0
$\begingroup$

I understand what correlation means on paper (as in: given high, positive correlation, then, if A is high, B is likely to be high, too). However, the classification into "high", "medium" and "low" correlation seems rather vague to me. I'm not quite sure what to make of it.

Could you give me intuitive, real-world examples for each level of correlation?

I'd like to understand it along the lines of "X and Y have a .4 correlation. This means knowing X to predict Y is roughly as useful as knowing today's ice cream sales when predicting the number of people drowned today" [this is completely made up]

$\endgroup$
1
$\begingroup$

...the classification into "high", "medium" and "low" correlation seems rather vague to me.

You are right - the notion of correlation as "high", "medium" or "low" is a fuzzy concept. Vagueness of the categorisation is an inherent aspect of what happens when you impose discrete categories over a continuum to create a concept of this kind. It involves a loss of information relative to the continuous scale, and the boundaries of the new discrete categorisation are "fuzzy" (i.e., vague).

$\endgroup$
1
$\begingroup$

So, your understanding is essentially right. So simply apply your understanding in the real world to something measurable. For example, what is something that, when larger measurements are obtained on one variable are accompanied by larger measurements on another variable? Do you think weight and height would be highly correlated? I think so as taller people tend to weigh more since they tend to have larger body mass. Can you think of others? What about a negative correlation (low)? In this instance an increase in the values of one variable is associated with a decrease in the values of another. I think daily expenditures on a credit card are almost perfectly negatively correlated with the amount of money in a person's bank account (as expenditures increase, the amount of money in the bank decreases). Something that has a zero correlation is right in the middle. So for example, measurements of tides are often described as having zero correlation with time in a 24 hour period [since as time increases for part of the day, the water level rises (i.e. high-tide) and as the day continues after high-tide the water levels sink (i.e. low-tide)].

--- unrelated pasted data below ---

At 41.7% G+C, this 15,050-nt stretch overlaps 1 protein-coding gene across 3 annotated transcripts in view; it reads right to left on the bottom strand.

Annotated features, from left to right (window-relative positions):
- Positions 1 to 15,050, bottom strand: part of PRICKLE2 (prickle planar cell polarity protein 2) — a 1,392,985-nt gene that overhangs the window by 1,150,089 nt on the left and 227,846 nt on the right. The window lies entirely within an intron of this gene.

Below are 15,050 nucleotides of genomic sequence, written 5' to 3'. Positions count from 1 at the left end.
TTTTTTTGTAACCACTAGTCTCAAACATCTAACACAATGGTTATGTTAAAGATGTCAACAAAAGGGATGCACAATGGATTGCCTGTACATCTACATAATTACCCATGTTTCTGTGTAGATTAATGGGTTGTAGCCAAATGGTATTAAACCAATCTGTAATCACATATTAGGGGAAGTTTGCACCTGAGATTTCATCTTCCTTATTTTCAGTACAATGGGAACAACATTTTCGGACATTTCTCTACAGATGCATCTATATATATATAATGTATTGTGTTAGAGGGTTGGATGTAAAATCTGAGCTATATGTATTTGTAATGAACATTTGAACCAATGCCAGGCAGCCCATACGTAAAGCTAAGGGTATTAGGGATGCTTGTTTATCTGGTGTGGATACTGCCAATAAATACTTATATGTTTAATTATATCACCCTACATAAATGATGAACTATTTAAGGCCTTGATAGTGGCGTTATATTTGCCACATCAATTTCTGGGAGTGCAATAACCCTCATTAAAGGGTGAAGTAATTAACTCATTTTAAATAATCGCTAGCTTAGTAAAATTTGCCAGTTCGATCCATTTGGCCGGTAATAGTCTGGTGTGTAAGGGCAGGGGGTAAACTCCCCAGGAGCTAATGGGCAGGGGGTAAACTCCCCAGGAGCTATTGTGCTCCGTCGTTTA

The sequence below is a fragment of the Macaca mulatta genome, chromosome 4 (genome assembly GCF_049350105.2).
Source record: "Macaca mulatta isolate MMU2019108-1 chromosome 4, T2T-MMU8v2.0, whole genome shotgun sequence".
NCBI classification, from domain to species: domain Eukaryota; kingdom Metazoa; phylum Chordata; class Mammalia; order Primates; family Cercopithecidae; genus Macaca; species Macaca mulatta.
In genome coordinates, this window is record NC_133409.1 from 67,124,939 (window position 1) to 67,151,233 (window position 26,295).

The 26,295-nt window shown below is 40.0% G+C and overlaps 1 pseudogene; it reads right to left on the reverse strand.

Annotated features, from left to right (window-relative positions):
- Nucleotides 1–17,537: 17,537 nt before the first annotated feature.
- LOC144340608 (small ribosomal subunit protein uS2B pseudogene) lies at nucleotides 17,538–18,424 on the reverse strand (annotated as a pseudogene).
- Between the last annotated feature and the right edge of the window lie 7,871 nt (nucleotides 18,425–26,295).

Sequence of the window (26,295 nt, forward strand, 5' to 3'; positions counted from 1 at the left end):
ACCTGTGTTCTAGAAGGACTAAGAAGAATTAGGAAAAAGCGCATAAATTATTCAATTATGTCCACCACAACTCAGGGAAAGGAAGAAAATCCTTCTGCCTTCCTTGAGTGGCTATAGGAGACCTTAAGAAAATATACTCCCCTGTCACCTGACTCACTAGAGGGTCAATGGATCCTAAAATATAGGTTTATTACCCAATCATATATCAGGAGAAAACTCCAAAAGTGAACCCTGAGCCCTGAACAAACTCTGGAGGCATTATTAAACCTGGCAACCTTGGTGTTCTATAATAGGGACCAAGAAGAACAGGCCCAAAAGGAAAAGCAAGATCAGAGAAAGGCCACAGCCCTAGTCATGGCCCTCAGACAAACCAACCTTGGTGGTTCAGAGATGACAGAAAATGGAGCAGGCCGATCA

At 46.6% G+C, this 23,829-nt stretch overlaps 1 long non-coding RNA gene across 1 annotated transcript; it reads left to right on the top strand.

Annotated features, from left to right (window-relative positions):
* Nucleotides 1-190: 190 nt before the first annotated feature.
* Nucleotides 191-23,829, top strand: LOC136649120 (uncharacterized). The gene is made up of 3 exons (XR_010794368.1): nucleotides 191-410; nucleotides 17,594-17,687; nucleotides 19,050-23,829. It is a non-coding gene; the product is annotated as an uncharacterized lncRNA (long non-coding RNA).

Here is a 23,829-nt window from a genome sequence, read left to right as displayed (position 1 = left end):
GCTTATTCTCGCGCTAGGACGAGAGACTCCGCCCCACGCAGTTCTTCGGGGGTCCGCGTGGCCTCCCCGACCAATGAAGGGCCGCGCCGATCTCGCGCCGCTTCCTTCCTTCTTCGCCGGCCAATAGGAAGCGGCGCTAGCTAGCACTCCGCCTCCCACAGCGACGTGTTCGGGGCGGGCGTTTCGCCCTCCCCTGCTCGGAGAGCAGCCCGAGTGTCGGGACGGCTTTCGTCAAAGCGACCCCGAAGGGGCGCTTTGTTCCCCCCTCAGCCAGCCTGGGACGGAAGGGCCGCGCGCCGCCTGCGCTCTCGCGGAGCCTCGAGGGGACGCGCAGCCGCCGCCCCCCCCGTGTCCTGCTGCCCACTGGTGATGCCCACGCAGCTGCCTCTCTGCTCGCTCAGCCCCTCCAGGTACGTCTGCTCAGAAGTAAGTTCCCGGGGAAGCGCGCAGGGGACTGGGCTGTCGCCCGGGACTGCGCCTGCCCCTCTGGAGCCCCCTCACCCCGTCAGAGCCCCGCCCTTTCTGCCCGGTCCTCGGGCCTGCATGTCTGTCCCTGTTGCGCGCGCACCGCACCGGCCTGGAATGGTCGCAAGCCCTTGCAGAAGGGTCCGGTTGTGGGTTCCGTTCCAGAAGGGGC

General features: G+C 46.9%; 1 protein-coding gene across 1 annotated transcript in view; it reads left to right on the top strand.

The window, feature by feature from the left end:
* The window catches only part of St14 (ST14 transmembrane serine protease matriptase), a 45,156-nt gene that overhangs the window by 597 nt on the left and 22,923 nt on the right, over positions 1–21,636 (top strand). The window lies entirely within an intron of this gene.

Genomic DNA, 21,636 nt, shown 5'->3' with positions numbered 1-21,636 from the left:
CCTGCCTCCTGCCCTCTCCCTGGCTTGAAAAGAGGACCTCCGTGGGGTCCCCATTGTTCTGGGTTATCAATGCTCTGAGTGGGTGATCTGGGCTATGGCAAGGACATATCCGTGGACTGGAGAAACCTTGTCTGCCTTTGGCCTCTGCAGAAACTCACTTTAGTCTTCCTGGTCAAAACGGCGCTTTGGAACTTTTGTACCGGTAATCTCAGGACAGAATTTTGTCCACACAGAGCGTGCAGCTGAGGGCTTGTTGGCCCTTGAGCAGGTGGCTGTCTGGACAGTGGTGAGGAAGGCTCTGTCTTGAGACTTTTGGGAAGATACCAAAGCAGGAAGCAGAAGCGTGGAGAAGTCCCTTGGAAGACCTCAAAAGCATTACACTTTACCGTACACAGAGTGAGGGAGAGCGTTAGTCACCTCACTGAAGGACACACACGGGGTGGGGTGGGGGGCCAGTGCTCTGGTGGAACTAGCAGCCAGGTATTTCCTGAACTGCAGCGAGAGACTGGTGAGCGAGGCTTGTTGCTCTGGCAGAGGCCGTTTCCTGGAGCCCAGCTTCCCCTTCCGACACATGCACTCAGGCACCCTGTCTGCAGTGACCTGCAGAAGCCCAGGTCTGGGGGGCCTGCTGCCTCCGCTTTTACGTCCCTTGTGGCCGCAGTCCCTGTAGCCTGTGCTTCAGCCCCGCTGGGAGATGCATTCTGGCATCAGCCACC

The first example is likely something with high correlation, the second with very low correlation, and the last something with no correlation.

You might find the following resource helpful too: https://www.dummies.com/education/math/statistics/how-to-interpret-a-correlation-coefficient-r/

$\endgroup$

Your Answer

By clicking “Post Your Answer”, you agree to our terms of service, privacy policy and cookie policy

Not the answer you're looking for? Browse other questions tagged or ask your own question.